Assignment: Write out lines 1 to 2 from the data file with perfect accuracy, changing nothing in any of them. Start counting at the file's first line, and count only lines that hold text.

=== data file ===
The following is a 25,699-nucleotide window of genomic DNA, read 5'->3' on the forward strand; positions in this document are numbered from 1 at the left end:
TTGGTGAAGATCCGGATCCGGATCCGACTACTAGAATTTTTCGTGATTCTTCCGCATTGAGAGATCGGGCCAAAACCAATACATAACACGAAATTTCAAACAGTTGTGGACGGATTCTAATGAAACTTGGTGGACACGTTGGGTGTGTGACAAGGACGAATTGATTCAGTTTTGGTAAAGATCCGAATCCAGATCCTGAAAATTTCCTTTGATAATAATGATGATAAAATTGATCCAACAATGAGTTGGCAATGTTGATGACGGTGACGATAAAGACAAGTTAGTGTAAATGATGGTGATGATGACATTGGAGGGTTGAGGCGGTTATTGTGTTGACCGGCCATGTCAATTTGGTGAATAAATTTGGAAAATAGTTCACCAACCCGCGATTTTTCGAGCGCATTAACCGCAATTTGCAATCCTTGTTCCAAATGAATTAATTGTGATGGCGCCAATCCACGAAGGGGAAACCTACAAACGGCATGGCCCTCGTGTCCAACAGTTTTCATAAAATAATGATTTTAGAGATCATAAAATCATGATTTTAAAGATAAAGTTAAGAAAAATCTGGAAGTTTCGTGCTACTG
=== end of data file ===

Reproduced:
The following is a 25,699-nucleotide window of genomic DNA, read 5'->3' on the forward strand; positions in this document are numbered from 1 at the left end:
TTGGTGAAGATCCGGATCCGGATCCGACTACTAGAATTTTTCGTGATTCTTCCGCATTGAGAGATCGGGCCAAAACCAATACATAACACGAAATTTCAAACAGTTGTGGACGGATTCTAATGAAACTTGGTGGACACGTTGGGTGTGTGACAAGGACGAATTGATTCAGTTTTGGTAAAGATCCGAATCCAGATCCTGAAAATTTCCTTTGATAATAATGATGATAAAATTGATCCAACAATGAGTTGGCAATGTTGATGACGGTGACGATAAAGACAAGTTAGTGTAAATGATGGTGATGATGACATTGGAGGGTTGAGGCGGTTATTGTGTTGACCGGCCATGTCAATTTGGTGAATAAATTTGGAAAATAGTTCACCAACCCGCGATTTTTCGAGCGCATTAACCGCAATTTGCAATCCTTGTTCCAAATGAATTAATTGTGATGGCGCCAATCCACGAAGGGGAAACCTACAAACGGCATGGCCCTCGTGTCCAACAGTTTTCATAAAATAATGATTTTAGAGATCATAAAATCATGATTTTAAAGATAAAGTTAAGAAAAATCTGGAAGTTTCGTGCTACTG